Sunday, May 10, 2009

Great Writing By Eric Konigsberg About Grosse Point--"Where The E's Are Silent But Still Do All The Work."

Sometimes it's best just to step back and let a gifted writer's words and rhythms speak for themselves.

Read, and listen, to a spectacular lede from this morning's paper, atop the Sunday Styles cover story by Eric Konigsberg about the effect of economic woes on the ritzy Detroit suburb of Grosse Point.

This is how it's done.

WITH an address in this town, where the e’s are silent but still do all the work, a club doesn’t need an elaborate name, nor even much of a physical plant. The Tennis House tells you everything you need to know. You either get it or you don’t.

One indoor Har-Tru court. An intermittently staffed wet bar with some dilapidated steel chairs covered in tartan vinyl. And upon entering, a doormat that says only “Since 1936.”

The club is so low profile that some people here aren’t even aware of it. It was built, said Richard Klimisch, a longtime member, by Edsel Ford and is still owned by members of the Ford family who live nearby.

“You used to have to wait years to get in, but now we can’t even find enough members,” said Mr. Klimisch, a former engineer and lobbyist for General Motors who considers himself very fortunate to have taken an early buyout several years ago. “We need 100 just to cover the costs, and we’re down to about 75. It used to be the most exclusive club in Grosse Pointe. Now, we’re probably going to have to close it down.”

Detroit is used to playing through pain — having endured, over the years, the 1967 race riots, the advent of fuel-efficient Japanese cars, and Kid Rock’s marriage to Pamela Anderson. But this is Grosse Pointe, one of its grandest suburbs, a community along Lake St. Clair, where — if some generalization can be permitted — the mansions have porte-cocheres and loggias; and the Fords, Chryslers and Dodges on the block might be last names.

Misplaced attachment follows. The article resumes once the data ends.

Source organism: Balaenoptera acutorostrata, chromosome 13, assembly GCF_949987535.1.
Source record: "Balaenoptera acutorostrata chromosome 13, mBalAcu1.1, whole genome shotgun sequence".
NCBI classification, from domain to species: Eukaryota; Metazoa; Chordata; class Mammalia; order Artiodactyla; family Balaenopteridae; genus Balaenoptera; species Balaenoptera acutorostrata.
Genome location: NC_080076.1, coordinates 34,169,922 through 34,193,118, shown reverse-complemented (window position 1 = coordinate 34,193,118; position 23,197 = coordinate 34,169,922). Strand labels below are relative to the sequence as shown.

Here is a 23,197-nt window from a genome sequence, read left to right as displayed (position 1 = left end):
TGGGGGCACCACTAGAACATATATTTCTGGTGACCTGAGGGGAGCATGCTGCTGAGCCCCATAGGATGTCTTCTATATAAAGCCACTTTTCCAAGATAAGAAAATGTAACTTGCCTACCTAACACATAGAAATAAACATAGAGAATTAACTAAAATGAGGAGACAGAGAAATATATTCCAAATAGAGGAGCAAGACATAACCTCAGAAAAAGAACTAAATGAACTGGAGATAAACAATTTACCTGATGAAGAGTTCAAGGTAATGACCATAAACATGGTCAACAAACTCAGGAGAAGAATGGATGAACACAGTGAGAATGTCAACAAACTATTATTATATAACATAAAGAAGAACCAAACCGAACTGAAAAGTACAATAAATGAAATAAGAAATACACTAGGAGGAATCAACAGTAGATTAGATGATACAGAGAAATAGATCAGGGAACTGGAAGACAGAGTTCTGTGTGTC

The automotive industry’s current woes are so severe, members of the local ruling class say, that they feel threatened to an extent they haven’t before. With Chrysler in bankruptcy and G.M. — even after receiving $15.4 billion in federal loans — at the brink of it, too, gloom and fear are hardly abstract quantities.

Auto executives have been as ridiculed as any high-flying group in recent years, with their private jets, falling sales and spectacularly huge losses. Grosse Pointe’s clubby culture always seemed solid. But now, as the industry lays off its white-collar workers in greater numbers, the suburb is suffering and residents seem surprised — and maybe even a little angry. The troubles go much deeper than the fate of one threadbare tennis court.


Michael Powell said...

Now HERE'S something to agree upon. Eric is terrific and this lede was a thing of beauty

Anonymous said...

Nice story. It's always heartwarming to see a reporter so enamored of his subjects.

Anonymous said...

Perhaps I'm thick, but I still don't get the joke in this lede.

"...where the e’s are silent but still do all the work..." sure sounds good, but what does it mean? I see the silent e's, but what work are they doing? Who are the e's?

The last time I was in Grosse Pointe the only people I saw actually working were "tradesmen" as I think they're called by the natives, but they didn't have e's on their shirts or anything so obvious.

Anonymous said...

I also had to think three or four times to understand the joke and I'm not even sure I sussed out the joke that Konigsberg wanted to make.

My reading is that without the silent e at the end of each word, it would just be "Gross Point" which doesn't sound very sophisticated. If I were writing the lede, I would have said, "Where the E's are silent but gild the name with French grace."

But maybe I'm being too literal.

Anonymous said...

Initially I thought that also, but it seems too obvious for a thing of beauty.
Maybe it's funnier in French.

Anonymous said...

Add one more to the "I didn't get the lede" list. I started thinking "The E's do all the work? What E's? Employees? Immigrants? No - that doesn't have an E. What is he talking about?" It was only reading your comments that I realized the "E" referred to the the E at the end of Grosse -- and even then, it seems like a strained piece of writing that never explained how the e's did all the work.